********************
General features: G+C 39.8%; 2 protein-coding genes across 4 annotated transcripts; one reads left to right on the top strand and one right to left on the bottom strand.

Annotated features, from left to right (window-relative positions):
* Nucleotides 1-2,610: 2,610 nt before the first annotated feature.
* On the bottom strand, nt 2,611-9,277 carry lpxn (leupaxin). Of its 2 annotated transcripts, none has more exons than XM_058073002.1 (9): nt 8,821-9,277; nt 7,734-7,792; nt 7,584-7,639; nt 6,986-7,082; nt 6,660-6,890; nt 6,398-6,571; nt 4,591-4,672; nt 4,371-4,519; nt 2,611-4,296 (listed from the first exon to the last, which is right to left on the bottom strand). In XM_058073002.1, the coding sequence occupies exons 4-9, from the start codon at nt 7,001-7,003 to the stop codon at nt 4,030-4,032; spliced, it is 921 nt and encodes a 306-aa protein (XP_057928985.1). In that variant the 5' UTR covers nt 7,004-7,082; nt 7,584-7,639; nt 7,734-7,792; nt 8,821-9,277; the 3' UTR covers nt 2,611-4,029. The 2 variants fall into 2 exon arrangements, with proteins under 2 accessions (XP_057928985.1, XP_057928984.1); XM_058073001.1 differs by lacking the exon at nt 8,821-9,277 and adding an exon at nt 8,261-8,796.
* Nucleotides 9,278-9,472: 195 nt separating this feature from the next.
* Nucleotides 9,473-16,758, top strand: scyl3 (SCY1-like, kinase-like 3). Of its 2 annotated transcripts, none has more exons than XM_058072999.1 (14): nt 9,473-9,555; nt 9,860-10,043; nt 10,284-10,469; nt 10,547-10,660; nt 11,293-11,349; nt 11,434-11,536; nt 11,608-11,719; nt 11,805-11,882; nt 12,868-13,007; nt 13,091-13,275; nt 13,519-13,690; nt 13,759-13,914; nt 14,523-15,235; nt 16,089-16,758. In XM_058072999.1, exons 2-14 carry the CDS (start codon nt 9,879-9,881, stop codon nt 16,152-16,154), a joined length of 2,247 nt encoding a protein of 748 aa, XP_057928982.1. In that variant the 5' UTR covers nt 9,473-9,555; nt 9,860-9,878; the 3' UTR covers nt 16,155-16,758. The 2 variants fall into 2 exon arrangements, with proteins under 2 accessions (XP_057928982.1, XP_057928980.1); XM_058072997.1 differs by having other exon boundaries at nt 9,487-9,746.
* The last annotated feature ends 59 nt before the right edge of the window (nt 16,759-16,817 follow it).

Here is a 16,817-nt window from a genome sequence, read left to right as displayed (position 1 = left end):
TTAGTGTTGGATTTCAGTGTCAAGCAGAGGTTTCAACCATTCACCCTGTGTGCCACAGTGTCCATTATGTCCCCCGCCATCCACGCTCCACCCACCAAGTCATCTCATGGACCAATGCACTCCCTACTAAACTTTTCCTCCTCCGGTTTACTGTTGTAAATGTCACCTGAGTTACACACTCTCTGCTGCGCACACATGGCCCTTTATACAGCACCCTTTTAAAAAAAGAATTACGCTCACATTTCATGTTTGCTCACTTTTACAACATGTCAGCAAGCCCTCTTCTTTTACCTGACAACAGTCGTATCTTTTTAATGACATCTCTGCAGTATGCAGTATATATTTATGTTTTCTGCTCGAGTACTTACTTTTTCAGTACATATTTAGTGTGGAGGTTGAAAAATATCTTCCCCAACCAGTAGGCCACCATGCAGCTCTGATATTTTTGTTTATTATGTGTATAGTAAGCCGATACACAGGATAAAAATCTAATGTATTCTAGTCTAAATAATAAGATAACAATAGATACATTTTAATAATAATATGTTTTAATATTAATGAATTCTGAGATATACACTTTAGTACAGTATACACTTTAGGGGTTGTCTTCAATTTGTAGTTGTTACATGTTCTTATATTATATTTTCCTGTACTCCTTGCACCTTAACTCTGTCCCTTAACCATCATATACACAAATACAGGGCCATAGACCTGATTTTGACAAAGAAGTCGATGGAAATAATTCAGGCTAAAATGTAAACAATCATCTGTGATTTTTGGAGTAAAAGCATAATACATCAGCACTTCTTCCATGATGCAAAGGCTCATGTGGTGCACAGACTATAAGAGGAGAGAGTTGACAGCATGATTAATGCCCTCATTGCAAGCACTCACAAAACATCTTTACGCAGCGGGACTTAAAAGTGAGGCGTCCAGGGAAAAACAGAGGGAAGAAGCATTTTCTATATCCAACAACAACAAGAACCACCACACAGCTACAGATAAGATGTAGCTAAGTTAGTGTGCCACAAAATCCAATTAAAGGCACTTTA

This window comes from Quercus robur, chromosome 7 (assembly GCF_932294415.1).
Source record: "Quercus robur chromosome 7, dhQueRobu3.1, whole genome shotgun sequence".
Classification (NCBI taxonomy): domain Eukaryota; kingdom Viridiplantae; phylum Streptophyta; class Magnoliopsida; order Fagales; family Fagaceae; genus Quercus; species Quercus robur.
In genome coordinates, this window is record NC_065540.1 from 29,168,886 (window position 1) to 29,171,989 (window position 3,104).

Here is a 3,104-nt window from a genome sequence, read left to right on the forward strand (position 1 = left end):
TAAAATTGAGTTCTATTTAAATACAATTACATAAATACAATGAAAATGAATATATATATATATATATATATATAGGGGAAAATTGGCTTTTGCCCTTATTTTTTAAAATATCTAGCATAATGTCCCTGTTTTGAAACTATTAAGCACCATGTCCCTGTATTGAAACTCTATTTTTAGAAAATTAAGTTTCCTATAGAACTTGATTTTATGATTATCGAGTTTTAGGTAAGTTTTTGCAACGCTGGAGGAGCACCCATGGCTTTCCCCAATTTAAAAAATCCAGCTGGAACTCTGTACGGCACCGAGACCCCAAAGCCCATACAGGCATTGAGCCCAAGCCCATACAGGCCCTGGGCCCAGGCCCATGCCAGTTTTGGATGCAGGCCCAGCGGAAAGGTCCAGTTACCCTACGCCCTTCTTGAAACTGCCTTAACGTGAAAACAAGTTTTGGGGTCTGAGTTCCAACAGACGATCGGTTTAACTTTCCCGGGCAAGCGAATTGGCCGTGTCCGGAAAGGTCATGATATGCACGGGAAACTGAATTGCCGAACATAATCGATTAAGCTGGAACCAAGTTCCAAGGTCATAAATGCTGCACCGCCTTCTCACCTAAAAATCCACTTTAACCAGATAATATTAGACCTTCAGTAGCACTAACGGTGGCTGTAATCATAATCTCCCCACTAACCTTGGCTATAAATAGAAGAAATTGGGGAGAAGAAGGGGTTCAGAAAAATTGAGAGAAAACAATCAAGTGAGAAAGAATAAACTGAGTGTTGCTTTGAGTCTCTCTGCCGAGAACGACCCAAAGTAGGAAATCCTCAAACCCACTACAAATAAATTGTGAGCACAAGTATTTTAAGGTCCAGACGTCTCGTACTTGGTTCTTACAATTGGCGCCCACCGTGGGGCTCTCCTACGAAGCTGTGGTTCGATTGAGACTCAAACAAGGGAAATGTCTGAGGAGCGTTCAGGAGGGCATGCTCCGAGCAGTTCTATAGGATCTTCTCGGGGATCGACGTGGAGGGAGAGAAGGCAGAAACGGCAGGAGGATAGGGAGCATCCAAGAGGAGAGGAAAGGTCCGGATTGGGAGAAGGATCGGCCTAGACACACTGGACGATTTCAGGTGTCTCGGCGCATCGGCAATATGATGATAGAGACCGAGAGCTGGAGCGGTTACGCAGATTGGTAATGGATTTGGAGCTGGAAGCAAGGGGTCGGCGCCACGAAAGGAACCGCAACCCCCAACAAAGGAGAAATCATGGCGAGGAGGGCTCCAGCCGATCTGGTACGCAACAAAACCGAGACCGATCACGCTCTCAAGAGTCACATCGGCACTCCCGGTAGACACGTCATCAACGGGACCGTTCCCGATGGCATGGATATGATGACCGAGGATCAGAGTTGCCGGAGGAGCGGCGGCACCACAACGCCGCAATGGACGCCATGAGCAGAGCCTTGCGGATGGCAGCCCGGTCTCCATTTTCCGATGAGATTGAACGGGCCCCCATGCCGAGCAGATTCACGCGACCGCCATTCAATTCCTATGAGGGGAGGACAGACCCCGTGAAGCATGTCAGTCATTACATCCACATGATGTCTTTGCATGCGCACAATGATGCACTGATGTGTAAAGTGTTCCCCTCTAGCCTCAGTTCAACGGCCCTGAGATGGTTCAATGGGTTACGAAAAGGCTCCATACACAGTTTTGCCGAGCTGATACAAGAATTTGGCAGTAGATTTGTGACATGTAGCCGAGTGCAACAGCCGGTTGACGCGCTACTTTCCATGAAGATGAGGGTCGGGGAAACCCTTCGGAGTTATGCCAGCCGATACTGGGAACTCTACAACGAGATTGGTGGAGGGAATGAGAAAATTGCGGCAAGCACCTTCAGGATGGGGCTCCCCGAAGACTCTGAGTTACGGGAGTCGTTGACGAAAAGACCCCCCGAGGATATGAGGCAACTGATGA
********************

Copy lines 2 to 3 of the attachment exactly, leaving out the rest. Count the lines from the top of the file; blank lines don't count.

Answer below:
Annotated features, from left to right (window-relative positions):
* Nucleotides 1-2,610: 2,610 nt before the first annotated feature.